The benefits of strength and conditioning for endurance athletes are well-documented and ultimately translate to better performance at races. And yet, in spite of this, many still fail to prioritise strength and conditioning within their overall programme because of time constraints. In this blog I suggest a practical way to ensure you’re fitting in just enough strength and conditioning to perform your best when it matters most, on race day.
Components of Strength & Conditioning
Whilst nearly everyone is familiar with the term “strength & conditioning”, not everyone appreciates that there are several distinct components to it. Let’s start by examining what these are:
Resistance training is any exercise that causes your muscles to contract against an external resistance in order to increase strength, power, hypertrophy (muscle growth), and muscular endurance.
Mobility allows you to move as efficiently as possible. That means better performance and less risk of injury.
Flexibility is the ability to move muscles and joints through a full normal range of motion. Flexibility helps your performance and posture, promotes efficient movement, prevents incorrect body alignment, maintains appropriate muscle length and balance, and also decreases the risk of injury.
Stability is the ability to control your body position from head to toe during movement, enabling you to generate optimum power and transfer force along the kinetic chain.
Plyometrics, is a type of exercise training that uses the speed and force of different movements to build muscle power. Often described as explosive training, plyometric training helps you run faster and develop more power because you are training your anaerobic system, increasing your cardiovascular fitness, and building strength more efficiently than you would with simple bodyweight exercises.
Balance is the ability to maintain your center of gravity over your base of support. Balance exercises improve your ability to control and stabilize your body’s position and help to prevent injury.
Time Efficient Strength & Conditioning
The ideal strength and conditioning program would incorporate all of these workout components, but for most of us we simply don’t have that much time available. So this is where “Exercise Snacking” comes into play, and idea that I have blogged about before.
“Exercise Snacking” starts with identifying the key areas you specifically need to focus on to increase your performance, pinpoint the exercises you need to do, and then add them to your workouts as short additional components. Another approach is to take 30second to 2min breaks frequently during your day and just very quickly do one exercise of one component. This will reduce the need for getting changed, showering and turning the exercise component into a full blown event. Much more time efficient and with good selections of exercises can be hugely beneficial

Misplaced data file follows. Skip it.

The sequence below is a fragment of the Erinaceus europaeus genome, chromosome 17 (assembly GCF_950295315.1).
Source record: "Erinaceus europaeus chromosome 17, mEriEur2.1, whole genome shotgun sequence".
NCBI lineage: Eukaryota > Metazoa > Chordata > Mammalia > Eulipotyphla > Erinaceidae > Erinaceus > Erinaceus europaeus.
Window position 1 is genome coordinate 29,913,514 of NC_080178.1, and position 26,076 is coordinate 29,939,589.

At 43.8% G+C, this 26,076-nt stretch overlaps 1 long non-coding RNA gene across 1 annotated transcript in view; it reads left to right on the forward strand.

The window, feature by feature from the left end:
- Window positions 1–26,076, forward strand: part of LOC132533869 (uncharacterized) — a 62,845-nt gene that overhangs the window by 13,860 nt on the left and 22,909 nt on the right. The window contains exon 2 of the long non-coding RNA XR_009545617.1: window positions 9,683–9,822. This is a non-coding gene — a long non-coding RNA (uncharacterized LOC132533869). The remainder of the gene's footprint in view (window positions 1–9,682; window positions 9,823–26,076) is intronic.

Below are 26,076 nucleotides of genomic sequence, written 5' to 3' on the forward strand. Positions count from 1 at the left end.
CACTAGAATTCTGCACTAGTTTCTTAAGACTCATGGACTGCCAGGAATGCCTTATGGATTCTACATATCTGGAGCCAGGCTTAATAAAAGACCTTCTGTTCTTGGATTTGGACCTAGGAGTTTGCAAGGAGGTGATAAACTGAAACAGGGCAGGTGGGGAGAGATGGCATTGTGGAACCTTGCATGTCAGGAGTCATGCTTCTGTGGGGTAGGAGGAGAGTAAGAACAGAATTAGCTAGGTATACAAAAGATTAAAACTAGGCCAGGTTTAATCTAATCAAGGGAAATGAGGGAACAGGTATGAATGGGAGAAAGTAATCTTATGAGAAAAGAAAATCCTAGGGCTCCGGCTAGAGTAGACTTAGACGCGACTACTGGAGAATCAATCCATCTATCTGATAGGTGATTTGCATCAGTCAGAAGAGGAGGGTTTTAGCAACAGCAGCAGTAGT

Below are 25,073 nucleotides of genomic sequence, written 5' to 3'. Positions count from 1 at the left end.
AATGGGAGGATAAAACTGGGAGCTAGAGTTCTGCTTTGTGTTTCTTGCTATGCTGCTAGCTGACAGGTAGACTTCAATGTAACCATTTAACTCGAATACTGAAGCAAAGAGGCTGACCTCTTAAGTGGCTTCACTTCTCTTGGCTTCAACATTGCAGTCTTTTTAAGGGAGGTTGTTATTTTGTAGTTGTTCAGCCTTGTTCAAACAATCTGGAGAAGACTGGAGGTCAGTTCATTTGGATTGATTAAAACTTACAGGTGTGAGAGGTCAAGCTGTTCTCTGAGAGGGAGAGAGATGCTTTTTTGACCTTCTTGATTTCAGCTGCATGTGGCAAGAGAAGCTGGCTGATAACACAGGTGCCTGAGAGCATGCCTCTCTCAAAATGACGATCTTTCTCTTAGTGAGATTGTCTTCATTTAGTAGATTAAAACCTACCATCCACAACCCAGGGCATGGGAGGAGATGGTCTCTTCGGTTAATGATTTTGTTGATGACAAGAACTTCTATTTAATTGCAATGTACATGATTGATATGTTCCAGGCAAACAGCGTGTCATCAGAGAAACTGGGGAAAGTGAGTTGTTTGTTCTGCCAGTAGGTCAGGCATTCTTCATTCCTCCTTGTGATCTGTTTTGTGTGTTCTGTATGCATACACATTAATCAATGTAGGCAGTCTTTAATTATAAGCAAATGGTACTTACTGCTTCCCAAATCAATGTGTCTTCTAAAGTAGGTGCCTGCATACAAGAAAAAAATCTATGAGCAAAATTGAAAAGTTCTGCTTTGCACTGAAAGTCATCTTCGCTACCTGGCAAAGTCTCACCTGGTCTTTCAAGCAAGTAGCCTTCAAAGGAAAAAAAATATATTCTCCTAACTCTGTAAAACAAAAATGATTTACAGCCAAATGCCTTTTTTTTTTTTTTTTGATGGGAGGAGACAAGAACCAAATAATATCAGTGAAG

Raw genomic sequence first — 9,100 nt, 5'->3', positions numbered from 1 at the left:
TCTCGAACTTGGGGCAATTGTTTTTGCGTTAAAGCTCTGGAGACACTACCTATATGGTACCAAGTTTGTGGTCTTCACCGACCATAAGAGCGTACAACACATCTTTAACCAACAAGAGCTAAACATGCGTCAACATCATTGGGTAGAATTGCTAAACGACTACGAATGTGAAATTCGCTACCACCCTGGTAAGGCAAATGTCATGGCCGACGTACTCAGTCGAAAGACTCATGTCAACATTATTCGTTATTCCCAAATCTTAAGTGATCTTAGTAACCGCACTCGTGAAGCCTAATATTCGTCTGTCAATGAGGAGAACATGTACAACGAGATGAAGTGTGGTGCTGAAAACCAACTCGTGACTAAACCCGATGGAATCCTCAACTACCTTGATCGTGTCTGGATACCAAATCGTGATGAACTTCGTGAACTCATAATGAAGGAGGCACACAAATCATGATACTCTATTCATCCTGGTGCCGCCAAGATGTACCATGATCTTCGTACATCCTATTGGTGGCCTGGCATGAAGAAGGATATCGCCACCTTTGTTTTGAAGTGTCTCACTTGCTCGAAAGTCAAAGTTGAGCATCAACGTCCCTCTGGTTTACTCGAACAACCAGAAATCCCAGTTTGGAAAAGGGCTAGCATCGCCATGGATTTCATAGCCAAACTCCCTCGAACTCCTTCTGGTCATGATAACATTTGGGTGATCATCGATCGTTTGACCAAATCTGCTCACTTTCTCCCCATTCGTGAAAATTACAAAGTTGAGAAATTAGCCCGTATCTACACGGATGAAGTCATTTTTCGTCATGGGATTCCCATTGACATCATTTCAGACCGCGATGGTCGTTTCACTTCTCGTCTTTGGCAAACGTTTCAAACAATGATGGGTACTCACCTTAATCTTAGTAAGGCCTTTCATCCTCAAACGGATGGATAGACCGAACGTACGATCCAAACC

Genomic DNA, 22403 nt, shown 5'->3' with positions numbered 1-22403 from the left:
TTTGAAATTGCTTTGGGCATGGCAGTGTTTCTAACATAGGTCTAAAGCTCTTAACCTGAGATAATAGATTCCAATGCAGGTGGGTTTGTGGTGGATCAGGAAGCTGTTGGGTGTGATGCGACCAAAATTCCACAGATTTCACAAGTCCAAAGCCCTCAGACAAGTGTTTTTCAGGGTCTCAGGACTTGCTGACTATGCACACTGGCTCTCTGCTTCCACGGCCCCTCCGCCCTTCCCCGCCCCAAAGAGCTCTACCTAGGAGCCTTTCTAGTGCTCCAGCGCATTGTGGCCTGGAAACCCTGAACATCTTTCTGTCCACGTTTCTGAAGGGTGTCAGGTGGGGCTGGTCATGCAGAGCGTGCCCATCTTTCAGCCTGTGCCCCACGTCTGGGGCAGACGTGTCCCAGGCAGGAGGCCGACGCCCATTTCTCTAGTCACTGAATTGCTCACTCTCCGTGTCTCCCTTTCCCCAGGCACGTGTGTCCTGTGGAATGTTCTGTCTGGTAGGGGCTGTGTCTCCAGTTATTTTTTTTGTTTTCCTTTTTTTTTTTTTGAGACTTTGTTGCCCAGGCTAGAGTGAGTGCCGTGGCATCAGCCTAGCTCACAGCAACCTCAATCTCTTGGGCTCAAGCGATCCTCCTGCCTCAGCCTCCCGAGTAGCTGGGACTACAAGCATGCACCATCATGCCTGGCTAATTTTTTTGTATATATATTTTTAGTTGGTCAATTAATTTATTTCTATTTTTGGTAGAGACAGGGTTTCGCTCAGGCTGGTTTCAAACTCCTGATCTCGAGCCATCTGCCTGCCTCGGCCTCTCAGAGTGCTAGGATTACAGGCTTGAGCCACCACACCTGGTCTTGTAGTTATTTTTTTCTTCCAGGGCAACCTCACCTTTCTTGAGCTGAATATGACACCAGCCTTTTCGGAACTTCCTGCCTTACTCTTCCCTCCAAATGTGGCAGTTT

Example Pre-Workout Drill before your main run session
Drills are an excellent way to cover many of the modalities discussed above and are relatively easy to fit in before your main discipline specific training. A great example is executing the arabesque drill before a running session. This drill improves your balance, strengthens the glutes, hip stabilizers, quads, hamstrings, and core muscles.
Example Post-Workout Drill after your main run session
It can also be beneficial to add carefully selected drills to the end of your discipline specific training . An example would be to do calf raises after a running workout. A combination of calf raises and deep stretching will help with strength, flexibility, stability, and mobility.
These are usually aerobic exercises that last for a very short period of time. An example of an effective micro workout: five repetitions of four-second cycling sprints every hour during the workday, equating to 160 seconds of exercise in total. If you are working from home, you can hop on the turbo at the beginning of each hour for a quick sprint! While this isn’t an example of strength and conditioning, the concept of micro workouts could easily be translated to incorporate S&C workouts. Similar to the TABATA training protocol, the key to making micro workouts effective is to ensure that are of anaerobic intensity.
Being creative with your programme and adding in S&C micro training can help ensure you integrate strength and conditioning, enabling you to decrease risk of injury and perform better on race day. Ultimately strength & conditioning delivers the greatest performance gain when we *do* the sessions rather than *talk* about them 😉